By DAN WALDSCHMIDT
“Man, I’m tired. It feels like I’m running a marathon.” Those were the first few words in my conversation with the CEO of a growing software company a few days ago. What he said next made me smile.
“I just wish I knew how far along I was in the race. Am I at mile 4 or 24?“
Such is the life of an entrepreneur. You’re in. You’re committed. You’re running as hard as you can. But it feels like the finish line should be a lot closer.
There are a lot of lessons you can learn from being the leader of a startup. Some of them you can learn in books. Others can be gleaned from reading popular blogs or attending seminars. But there are always a few lessons that you have to learn the hard way, experiences you have to feel to fully appreciate. Here are my insights into that world:
1. You’re always losing until you’re not. All that work you’re doing can feel so much insanity until you get it right. It’s often said that doing the same thing the same way and expecting different results is the definition of insanity. But that’s how you crack stone. That’s how you move mountains, one hammer blow at a time, one shovel full of dirt at a time — until it’s done.
It’s going to look like it’s not working. Other people are going to keep reminding you that what you’re doing is crazy and unreasonable. And they will be right — up until the point that all your hard work pays off and you become a winner. Until then, get used to “losing.”
Tune out the critics. Focus on what matters.
2. The right plan doesn’t exist. Just because a successful entrepreneur told you that he or she made millions of dollars building a business a certain way doesn’t mean you should adopt that formula. Frankly, just because a particular strategy brought success in the past doesn’t mean it will work the second or third time around.
Times change. So do strategies, technology and opportunity. What used to be impossible is now as easy as speaking into your phone. What once was a winning formula might now be a horrible waste of time and money. Think about this as you’re building your plan.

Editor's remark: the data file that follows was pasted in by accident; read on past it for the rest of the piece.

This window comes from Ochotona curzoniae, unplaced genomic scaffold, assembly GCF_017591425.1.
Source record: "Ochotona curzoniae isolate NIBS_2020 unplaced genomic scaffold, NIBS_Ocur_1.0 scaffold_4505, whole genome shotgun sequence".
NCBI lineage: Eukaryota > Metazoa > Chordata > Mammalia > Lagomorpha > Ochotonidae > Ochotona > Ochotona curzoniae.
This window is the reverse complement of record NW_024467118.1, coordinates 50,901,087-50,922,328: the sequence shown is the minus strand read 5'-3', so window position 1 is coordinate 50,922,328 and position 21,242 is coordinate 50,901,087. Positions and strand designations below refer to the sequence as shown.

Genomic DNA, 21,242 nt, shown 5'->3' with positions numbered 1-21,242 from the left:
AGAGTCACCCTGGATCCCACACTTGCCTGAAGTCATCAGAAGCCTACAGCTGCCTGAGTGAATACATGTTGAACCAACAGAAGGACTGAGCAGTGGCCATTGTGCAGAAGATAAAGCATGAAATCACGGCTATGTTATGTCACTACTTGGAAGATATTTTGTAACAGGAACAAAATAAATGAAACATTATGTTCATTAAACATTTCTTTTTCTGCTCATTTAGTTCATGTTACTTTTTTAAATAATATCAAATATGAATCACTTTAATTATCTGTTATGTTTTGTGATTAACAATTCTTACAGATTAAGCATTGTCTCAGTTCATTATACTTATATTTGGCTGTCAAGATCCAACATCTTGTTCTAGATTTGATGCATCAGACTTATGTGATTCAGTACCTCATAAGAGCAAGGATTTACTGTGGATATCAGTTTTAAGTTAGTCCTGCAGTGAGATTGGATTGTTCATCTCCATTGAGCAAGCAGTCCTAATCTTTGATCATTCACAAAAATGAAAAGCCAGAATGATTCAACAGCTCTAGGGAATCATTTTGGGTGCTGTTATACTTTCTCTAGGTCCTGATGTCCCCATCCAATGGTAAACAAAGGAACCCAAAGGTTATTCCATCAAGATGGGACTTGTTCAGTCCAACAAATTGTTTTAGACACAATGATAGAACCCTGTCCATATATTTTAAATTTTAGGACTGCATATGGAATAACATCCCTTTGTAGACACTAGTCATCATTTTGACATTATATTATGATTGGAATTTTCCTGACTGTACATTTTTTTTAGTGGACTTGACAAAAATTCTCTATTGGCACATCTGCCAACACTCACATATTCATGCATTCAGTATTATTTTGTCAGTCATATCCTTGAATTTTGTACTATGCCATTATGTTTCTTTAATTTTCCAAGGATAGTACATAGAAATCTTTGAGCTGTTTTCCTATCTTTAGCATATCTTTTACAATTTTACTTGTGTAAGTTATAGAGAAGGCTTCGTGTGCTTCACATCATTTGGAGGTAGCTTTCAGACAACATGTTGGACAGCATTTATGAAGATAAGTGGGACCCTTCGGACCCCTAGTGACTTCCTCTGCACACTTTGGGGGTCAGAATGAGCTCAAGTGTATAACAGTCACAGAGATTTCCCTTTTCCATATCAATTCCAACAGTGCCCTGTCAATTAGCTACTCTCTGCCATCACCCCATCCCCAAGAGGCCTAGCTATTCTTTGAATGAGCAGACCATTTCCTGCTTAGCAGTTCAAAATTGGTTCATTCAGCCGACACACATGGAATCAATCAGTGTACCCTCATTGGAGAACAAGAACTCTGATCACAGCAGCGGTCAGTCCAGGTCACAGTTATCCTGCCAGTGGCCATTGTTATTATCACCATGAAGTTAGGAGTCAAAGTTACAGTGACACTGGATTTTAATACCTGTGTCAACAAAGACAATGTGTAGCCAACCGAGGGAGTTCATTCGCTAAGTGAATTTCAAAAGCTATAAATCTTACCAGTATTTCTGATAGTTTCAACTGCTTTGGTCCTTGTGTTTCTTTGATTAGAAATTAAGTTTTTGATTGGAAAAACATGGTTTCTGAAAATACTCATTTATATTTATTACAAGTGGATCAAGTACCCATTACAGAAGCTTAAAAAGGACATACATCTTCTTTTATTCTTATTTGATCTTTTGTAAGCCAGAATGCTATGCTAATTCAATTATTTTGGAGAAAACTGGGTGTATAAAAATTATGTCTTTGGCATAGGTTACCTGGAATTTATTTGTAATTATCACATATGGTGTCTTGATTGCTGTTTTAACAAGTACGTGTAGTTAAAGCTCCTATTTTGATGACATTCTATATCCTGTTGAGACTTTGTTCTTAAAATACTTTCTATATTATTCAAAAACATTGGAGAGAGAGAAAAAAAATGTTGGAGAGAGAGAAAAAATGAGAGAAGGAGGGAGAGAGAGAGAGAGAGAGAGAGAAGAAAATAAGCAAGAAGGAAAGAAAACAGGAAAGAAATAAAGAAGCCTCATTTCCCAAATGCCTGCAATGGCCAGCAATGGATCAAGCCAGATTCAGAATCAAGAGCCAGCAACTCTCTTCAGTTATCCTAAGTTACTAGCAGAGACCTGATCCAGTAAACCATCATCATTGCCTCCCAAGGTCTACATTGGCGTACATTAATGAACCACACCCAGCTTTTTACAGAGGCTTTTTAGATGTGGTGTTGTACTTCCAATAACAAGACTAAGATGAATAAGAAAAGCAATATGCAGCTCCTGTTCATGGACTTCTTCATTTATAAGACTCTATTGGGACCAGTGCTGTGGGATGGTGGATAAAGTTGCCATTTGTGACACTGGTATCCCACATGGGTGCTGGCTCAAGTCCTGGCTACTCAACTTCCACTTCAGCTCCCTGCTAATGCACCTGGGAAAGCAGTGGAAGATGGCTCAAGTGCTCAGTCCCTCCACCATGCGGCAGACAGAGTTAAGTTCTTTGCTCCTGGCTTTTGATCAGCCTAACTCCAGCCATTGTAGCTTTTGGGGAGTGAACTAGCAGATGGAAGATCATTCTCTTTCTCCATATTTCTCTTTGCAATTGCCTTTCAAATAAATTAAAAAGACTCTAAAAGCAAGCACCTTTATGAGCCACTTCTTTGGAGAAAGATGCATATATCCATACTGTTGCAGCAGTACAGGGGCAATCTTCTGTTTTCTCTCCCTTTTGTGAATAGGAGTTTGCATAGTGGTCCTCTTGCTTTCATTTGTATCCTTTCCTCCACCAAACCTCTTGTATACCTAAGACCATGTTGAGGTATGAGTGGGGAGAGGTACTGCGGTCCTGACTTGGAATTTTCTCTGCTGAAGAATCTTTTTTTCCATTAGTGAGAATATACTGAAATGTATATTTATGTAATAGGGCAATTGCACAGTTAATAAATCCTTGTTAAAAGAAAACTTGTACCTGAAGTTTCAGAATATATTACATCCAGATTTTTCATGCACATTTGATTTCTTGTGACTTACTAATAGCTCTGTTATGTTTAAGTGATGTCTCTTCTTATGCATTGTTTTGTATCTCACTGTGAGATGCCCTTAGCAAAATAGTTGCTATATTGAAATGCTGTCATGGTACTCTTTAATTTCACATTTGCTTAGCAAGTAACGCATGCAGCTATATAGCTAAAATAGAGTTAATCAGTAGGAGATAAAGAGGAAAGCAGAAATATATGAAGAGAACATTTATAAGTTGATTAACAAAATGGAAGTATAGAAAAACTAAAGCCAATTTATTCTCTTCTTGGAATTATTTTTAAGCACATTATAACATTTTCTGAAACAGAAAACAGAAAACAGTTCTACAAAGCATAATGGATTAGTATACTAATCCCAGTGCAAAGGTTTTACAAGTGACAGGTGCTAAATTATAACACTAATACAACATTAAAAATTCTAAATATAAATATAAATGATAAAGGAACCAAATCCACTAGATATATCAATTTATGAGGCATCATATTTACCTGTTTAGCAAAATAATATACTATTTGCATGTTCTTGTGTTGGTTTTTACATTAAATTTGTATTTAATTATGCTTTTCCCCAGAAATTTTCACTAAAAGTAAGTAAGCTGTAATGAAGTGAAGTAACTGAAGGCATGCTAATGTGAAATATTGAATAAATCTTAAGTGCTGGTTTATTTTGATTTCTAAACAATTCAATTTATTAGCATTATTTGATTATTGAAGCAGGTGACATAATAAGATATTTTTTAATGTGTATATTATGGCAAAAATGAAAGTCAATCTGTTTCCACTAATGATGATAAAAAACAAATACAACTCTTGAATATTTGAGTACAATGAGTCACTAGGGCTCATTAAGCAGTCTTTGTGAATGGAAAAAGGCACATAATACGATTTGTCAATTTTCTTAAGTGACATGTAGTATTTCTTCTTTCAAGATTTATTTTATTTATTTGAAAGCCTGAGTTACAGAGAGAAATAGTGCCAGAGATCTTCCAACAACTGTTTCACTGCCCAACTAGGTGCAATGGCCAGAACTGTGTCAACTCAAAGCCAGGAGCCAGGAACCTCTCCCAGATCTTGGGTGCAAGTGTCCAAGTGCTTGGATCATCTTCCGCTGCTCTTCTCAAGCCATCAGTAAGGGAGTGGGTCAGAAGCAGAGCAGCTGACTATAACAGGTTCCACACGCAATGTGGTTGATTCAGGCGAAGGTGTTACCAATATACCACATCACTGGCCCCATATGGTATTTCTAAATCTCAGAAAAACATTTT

Success is less about getting it right the first time and more about positioning yourself for taking advantage of opportunities as they emerge.
3. Brawn beats brains most of the time. All those people telling you to work smarter need to shut up. That is an allusion. What really matters is the truths you figure out automatically after you’ve worked hard enough. Your focus should not be on anything other than massive amounts of hard work. That’s how every major breakthrough in technology, math, sports and business has occurred — through massive amounts of mind-blowing effort.
Doing hard work isn’t an excuse for wasting time or not paying attention to your effectiveness. But you’ll find yourself being more efficient the longer you work and the more tired you feel. Just work hard. While everyone is thinking, procrastinating and planning, you’ll be busy executing.
There is something magical about getting things done. It cures just about any problem you have.
4. People matter more than ideas. There’s no technology that can replace the effectiveness of a handshake. No amount of edgy thinking or bold technology can be more powerful than looking someone in the eye when you’re talking to them. Relationships matter.
The more logical things appear to be, the less they probably are. That’s the beautiful complexity of being human. We’re weird about hiding emotion. We often don’t truly say what is on our mind. If you looking to believe everything you hear from people whom you’re trying to do business with, you find yourself flailing around from strategy to strategy, underperforming and never quite figuring out the formula for being successful.
Remember, the same irrational behavior you find inexcusable in others is how you, yourself, are wired to react.
Being an entrepreneur is just about the hardest job in the world. You might as well sign up to be the sparring partner for Mike Tyson in his raging prime. You’re going to get a black eye or a bloody nose more than once. It comes with the territory.
But there’s nothing more rewarding the following your dream and bringing to life an idea that no one else thinks is possible. Along the way you’ll learn a few lessons of your own.